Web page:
What's next for metals recycling?

Written by: Marcus Brew | Published:

The metals market hasn’t had it easy in recent times, but is it possible to be profitable in the face of continually difficult trading conditions? Marcus Brew, managing director of UNTHA UK, talks quality, quantity and sophistication

There can be no disputing the fact that, in recent months, the metals market headlines have often made for tough reading. The UK steel industry is in turmoil, waste crime is prevalent in the sector and commodity prices have been far from buoyant, at a time when other recyclates such as cardboard have been thriving.

In a recent online poll, we asked: ‘Do you think it’s still possible to make money in the metals industry, in the current depressed market?’ The findings were decidedly mixed, reinforcing the air of uncertainty and perhaps frustration in the face of difficult trading conditions; 44% of respondents said that yes, they do still think it’s possible to make money, while the same proportion of participants claimed that it isn’t feasible; 12% didn’t have the answer, choosing to select the ‘not sure’ option.

Innovation drives change

Let’s look beyond the negativity. Metals recycling is a £5.6bn industry in the UK, employing more than 8,000 people. Its processing of ferrous and non-ferrous scrap is crucial to one of the oldest ‘circular’ concepts known to man – the smelting of old metals to produce new. It is a long-standing and important ‘operation’, at the heart of the British economy.

However, it is an industry, like many strands of business, with varying levels of sophistication. Some operators have continued to embrace ever-smarter sorting, grading, separation and size reduction technologies to maximise the effectiveness of their recycling lines.

Others ‘like what they know’ and have been resistant to change. Traditional shear equipment has been utilised to cut metals down, because the perceived high-wear nature of the application would make alternative methodologies too expensive.

In a number of instances there has therefore been no new thinking regarding how to improve upon the basic mechanical breakdown of metals using big, cumbersome pieces of kit.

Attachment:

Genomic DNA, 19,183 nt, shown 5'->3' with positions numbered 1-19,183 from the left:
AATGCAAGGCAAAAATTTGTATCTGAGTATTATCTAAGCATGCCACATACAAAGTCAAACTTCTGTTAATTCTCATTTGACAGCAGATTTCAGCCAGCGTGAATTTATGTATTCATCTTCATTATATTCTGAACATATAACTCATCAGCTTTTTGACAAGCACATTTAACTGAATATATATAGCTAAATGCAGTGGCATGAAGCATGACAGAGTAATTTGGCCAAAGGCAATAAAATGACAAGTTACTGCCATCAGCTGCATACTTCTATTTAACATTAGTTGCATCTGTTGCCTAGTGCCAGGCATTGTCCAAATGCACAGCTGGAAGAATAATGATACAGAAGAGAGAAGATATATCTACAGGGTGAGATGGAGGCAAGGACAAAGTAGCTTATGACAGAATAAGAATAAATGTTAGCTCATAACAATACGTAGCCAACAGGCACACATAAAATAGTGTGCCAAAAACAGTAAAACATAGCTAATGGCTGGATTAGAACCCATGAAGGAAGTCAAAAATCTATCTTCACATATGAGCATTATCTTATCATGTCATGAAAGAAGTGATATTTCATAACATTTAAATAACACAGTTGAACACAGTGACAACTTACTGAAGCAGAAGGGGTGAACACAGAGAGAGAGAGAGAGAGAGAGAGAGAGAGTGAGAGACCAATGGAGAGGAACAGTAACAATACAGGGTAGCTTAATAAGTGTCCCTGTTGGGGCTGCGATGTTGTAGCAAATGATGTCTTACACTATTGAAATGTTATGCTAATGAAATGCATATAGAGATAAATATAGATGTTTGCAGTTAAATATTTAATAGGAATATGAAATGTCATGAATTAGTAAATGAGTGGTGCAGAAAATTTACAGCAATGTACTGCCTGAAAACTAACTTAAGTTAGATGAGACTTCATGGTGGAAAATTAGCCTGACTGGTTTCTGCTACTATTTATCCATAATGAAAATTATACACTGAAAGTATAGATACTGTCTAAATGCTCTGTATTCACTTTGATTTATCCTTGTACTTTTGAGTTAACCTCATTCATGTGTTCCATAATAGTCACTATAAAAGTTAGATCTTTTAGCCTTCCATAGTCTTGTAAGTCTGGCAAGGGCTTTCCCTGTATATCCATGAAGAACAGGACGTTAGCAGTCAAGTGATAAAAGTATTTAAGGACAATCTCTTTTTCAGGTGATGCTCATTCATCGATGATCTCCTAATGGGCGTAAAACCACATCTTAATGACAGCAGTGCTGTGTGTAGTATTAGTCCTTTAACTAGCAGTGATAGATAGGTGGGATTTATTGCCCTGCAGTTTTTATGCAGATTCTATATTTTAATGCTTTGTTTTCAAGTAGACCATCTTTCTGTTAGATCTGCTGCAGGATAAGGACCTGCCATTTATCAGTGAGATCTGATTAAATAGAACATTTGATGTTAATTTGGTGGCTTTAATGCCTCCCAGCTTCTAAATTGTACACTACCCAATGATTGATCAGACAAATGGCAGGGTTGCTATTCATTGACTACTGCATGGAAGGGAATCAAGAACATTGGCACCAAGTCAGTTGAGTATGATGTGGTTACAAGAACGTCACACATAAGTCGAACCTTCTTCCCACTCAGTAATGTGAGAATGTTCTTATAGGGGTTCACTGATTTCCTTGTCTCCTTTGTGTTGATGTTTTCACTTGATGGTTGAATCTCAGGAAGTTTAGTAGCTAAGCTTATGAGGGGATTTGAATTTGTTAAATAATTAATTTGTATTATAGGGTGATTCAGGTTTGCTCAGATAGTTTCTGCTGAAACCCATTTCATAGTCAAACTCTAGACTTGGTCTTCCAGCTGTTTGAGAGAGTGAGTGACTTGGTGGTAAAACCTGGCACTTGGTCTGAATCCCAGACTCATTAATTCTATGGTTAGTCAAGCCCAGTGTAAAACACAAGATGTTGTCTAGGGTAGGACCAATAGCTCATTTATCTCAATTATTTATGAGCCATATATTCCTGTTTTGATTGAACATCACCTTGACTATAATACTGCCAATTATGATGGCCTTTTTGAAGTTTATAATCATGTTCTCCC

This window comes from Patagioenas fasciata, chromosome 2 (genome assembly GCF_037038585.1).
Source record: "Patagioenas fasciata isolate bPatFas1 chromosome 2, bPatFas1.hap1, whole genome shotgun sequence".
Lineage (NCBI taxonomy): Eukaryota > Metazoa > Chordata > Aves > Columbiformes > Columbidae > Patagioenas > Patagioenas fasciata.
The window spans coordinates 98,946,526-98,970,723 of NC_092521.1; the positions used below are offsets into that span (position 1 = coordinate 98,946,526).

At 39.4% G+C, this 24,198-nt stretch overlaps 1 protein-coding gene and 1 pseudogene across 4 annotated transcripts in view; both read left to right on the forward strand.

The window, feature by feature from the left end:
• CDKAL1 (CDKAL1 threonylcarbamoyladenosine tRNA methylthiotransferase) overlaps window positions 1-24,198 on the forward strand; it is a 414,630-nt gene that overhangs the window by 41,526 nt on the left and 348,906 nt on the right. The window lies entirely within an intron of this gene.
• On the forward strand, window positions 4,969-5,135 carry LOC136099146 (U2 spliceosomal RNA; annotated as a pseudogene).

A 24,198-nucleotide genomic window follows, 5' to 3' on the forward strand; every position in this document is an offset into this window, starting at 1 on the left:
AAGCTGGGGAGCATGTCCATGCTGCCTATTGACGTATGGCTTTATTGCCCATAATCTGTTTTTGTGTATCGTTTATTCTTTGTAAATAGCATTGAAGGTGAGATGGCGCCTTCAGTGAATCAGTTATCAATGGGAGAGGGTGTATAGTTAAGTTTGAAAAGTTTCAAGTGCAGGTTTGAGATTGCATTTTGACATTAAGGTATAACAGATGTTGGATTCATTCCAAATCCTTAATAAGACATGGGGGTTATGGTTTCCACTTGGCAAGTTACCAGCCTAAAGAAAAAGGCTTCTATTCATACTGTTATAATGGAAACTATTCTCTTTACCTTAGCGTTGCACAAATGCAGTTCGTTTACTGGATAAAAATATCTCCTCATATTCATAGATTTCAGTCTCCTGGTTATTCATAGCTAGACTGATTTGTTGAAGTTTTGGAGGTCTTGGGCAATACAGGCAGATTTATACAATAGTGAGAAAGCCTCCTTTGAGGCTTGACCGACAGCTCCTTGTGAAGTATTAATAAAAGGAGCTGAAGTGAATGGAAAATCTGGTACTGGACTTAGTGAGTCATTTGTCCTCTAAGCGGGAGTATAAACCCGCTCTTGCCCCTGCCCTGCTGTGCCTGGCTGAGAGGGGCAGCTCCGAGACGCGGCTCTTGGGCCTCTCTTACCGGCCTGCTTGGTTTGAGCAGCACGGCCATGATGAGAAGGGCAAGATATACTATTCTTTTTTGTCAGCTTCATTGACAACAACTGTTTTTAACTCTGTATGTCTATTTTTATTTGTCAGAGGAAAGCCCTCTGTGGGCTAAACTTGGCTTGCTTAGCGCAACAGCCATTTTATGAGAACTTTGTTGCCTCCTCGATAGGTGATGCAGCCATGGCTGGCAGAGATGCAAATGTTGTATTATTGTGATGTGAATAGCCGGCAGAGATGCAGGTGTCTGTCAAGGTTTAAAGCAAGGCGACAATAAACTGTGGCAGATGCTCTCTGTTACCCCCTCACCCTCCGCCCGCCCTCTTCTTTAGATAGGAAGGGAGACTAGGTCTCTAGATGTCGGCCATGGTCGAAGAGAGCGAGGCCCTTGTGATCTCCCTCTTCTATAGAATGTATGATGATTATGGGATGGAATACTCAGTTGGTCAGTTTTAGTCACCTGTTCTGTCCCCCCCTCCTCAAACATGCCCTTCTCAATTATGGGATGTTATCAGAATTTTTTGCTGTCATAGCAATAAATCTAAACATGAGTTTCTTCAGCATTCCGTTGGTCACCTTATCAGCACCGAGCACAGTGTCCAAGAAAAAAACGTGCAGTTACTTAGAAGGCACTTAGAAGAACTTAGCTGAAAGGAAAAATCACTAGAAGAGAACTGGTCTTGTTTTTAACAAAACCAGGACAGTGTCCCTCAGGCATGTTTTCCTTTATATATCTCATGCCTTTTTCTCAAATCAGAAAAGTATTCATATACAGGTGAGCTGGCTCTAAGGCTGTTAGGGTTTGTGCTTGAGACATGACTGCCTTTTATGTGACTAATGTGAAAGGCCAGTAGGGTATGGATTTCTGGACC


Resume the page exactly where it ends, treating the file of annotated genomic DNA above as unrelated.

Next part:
But margins have been squeezed in this sector for some time, and while the temptation is to sit tight and wait for change, this often perpetuates the problem, especially if conditions don’t pick up. That’s why, approximately two years ago, the changing state of the metals market prompted us to investigate new ways to boost clients’ profitability through engineering innovation.

Our pledge was to find a way to heighten metal recycling efficiencies, sophistication and revenue yield for operators of all sizes.

A focus on metal quality

The focus was metal recyclate quality. Of course, well-segregated, clean metals are much easier to process and sell on. But, if metals are contaminated, or ‘locked’ within other more complex material streams, their value is practically lost.

On a simple level, this describes something as basic as aluminium cans contaminated with organic matter that has been placed inside by a consumer. But it also summarises the challenges associated with handling uPVC windows or end-of-life vehicles, for example – multifaceted products from which it is difficult to extract all metal content.

A similar problem is often experienced in MRFs and alternative fuel production plants too. Overband magnets exist to extract metals from the lines for maximum waste hierarchy compliance.

But up to 50% of the material can be contaminated with substances like plastic film, which renders the metal worthless. In fact, in recent times, operators have had to pay a fee to dispose of the metals, rather than being able to generate any revenue stream whatsoever, from the scrap.

Maximising recovery and revenue

The solution is to shred the contaminated metals with a high-torque, slow-speed and low-wear shredder which liberates the materials and maximises the volume of clean ferrous and non-ferrous scrap that can be truly recovered from the process for resale.

A four-shaft machine with screen is the perfect solution to regulate the particle homogeneity and robustness of the shred, before the material is sent via a discharge conveyor and through two density separators for further segregation. While investment is of course needed in such a process, this new thinking proves that it is still possible to make money in the depressed metals market, and a return on that investment could be achieved in as little as 18 months.